The following article was written by Chris San Filippo of the Hotspot Shield Marketing Team.
Over the course of 2017, there was a massive surge in both the use and value of cryptocurrencies. The most prominent of these, BitCoin, shot up from $1,000 to $20,000 within that year, while less widely-used cryptocurrencies saw more rapid increases in value.
Broader interest has also stoked fears, however. The volatile values of cryptocurrencies and the speed at which these have risen lead to wariness of an impending bubble burst. Furthermore, the anonymity it affords has regulators wary of its potential uses in money laundering, fraud, and other illicit activities.
Left to their own devices and analyses, countries across the world have adopted a range of regulatory approaches. For example, the EU has moved for stricter customer data disclosure in blockchain transactions in a bid to clamp down on money laundering and terrorist funding. China, while investing heavily in blockchain technology, has issued a ban on initial coin offerings (ICOs).
Given that part of the appeal of cryptocurrency is its potential for seamless and widespread use, the uneven regulatory landscape poses a problem. Cryptocurrency users can find themselves cut off from opportunities in foreign markets or may even run into problems simply using their digital wallets while traveling abroad.
Fortunately, one of the common methods for restricting cryptocurrency use, geoIP bans or geo-blocking, is easily bypassed. Geo-blocking prevents users from certain countries from accessing web content by filtering them based on the region associated with their IP address. By masking or altering the IP addresses, users can get around such restrictions.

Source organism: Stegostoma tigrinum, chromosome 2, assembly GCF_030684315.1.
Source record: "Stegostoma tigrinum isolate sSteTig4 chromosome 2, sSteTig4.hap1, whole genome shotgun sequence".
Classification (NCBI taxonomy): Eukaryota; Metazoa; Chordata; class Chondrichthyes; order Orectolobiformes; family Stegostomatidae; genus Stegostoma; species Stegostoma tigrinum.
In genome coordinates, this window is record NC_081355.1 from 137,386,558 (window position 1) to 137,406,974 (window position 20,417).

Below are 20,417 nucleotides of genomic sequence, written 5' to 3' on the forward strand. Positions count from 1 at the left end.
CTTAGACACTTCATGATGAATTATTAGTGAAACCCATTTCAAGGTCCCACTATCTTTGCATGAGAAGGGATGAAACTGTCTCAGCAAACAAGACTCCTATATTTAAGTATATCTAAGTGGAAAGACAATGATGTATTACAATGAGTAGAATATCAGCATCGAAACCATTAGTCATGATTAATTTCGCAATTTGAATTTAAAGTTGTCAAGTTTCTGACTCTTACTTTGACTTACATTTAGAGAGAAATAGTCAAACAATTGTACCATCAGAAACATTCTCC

One means of doing so is using a virtual private network (VPN). A VPN connects a user’s device with a server, which may be elsewhere in the world, then assigns the user a new IP address, rendering their actual IP address effectively invisible. Since users can choose a different region for this new IP address, they can effectively bypass geoIP bans. A user whose home address is banned could effectively work out of a different region; alternatively, a user travelling to a region with adverse blockchain regulations could use a VPN to effectively connect through their home region.
While some sites use VPN detection technology to reinforce their geo-blocking, there are ways to bypass this as well. One such method is using a polyserver approach: rather than committing to just one VPN provider or server, users can alternate with lower-profile VPN services or change server IPs within the same provider. Cycling IP addresses regularly also helps get evade VPN detection.
The importance of technology that maintains private actors’ control over their blockchain access will remain important as regulations develop. It’s likely that the regulatory environment on cryptocurrencies and blockchain technology will remain turbulent for some time yet. The repercussions of this will widen further as blockchain applications continue to extend beyond cryptocurrency. It has already found use in humanitarian aid and progress is being made on blockchain applications for digital image copyrights. Such uses may fall outside blockchain regulations focused on currencies, assets, and securities, so it remains to be seen how governments respond to these. Until then, it’s up to private parties to secure their blockchain resources.